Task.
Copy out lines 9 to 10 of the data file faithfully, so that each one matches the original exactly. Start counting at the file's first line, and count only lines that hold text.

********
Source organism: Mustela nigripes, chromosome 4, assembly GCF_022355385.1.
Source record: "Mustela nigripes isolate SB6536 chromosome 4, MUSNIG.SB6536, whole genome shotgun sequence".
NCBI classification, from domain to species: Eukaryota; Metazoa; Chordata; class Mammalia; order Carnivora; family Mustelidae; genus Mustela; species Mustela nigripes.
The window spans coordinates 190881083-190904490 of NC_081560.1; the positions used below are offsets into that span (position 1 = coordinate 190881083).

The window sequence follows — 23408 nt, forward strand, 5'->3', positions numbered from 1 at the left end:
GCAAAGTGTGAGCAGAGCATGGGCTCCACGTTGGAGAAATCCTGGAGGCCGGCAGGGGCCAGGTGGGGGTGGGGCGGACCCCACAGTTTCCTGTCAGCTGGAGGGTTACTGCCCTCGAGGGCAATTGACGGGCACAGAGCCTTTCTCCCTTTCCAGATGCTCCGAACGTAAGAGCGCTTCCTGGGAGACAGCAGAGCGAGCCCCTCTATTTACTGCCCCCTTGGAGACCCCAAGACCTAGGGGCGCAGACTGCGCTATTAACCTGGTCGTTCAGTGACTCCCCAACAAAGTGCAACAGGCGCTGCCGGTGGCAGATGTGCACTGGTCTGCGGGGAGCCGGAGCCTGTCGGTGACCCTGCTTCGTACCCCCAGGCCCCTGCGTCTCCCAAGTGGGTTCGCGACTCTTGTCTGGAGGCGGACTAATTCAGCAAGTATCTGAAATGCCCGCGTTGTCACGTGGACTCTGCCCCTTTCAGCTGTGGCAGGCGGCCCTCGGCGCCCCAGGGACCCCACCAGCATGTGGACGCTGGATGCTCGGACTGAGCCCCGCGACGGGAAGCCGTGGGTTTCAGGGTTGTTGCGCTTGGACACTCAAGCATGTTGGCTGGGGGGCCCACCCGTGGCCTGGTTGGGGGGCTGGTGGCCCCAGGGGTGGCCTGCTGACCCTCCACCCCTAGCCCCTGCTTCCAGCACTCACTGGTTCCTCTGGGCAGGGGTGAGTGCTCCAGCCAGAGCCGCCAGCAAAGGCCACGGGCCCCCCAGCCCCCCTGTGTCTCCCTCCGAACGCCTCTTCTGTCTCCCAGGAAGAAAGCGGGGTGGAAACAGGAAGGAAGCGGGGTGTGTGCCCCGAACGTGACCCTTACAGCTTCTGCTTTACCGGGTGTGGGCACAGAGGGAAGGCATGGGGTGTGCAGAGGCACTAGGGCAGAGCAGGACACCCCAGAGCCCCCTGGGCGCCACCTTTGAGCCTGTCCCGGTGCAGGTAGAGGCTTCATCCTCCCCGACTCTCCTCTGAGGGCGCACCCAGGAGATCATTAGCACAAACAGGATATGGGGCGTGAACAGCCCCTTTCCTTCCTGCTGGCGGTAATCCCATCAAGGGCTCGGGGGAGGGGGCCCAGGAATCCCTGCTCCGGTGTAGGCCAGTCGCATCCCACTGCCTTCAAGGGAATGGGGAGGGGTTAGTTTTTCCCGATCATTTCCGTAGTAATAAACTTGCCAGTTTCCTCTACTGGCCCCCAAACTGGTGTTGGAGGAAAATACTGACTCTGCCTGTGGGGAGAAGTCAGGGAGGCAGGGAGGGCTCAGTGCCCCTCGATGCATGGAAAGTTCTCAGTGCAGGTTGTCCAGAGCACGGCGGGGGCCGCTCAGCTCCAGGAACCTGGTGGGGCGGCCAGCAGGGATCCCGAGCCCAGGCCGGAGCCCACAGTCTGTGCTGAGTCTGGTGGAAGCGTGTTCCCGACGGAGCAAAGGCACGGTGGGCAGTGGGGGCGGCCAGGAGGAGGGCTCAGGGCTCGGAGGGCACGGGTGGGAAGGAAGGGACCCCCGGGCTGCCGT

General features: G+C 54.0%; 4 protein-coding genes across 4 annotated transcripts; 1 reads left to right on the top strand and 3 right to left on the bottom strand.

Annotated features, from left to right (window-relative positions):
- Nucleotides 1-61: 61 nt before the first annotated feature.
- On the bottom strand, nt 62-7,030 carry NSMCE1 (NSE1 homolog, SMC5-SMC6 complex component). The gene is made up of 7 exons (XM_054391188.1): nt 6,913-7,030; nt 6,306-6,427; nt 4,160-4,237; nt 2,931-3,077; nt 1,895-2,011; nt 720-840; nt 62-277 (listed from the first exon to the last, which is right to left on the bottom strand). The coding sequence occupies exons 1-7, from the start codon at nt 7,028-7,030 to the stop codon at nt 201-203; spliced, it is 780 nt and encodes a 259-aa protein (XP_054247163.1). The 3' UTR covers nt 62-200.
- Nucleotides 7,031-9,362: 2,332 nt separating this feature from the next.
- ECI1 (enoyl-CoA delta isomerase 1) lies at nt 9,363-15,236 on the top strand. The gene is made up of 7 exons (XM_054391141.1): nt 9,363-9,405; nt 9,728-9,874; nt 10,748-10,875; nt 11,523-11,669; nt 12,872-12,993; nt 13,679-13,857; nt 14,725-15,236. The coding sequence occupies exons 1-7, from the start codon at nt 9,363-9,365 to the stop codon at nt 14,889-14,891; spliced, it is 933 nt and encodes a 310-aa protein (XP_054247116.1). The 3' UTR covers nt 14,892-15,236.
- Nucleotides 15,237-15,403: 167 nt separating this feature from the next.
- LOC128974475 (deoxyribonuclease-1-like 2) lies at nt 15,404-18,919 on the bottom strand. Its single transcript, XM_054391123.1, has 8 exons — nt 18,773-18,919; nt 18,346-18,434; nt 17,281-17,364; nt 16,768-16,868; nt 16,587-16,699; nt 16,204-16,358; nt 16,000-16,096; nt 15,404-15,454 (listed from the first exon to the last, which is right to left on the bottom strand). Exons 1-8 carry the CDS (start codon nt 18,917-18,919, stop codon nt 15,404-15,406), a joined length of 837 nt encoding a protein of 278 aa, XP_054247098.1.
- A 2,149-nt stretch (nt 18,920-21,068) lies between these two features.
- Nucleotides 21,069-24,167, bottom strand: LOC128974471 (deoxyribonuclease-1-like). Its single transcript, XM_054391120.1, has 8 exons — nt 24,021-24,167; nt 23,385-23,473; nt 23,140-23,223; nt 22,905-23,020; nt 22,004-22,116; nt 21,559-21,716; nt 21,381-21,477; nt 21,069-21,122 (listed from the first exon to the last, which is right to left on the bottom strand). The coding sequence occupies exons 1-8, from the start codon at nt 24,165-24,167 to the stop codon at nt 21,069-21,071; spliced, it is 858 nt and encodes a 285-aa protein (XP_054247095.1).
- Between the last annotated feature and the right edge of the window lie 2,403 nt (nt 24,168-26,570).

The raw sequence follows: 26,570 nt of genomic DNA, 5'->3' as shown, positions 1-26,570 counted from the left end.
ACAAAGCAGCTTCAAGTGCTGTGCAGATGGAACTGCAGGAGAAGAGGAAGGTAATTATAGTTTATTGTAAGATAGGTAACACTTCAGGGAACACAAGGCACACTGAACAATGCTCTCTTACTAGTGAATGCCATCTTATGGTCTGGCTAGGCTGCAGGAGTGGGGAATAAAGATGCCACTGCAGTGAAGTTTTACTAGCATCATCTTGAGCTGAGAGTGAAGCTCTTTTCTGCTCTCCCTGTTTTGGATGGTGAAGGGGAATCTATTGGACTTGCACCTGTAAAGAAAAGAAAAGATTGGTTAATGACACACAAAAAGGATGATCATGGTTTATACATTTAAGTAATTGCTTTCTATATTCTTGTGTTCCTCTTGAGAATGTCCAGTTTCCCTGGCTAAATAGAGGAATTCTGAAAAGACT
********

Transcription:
- Nucleotides 1-61: 61 nt before the first annotated feature.
- On the bottom strand, nt 62-7,030 carry NSMCE1 (NSE1 homolog, SMC5-SMC6 complex component). The gene is made up of 7 exons (XM_054391188.1): nt 6,913-7,030; nt 6,306-6,427; nt 4,160-4,237; nt 2,931-3,077; nt 1,895-2,011; nt 720-840; nt 62-277 (listed from the first exon to the last, which is right to left on the bottom strand). The coding sequence occupies exons 1-7, from the start codon at nt 7,028-7,030 to the stop codon at nt 201-203; spliced, it is 780 nt and encodes a 259-aa protein (XP_054247163.1). The 3' UTR covers nt 62-200.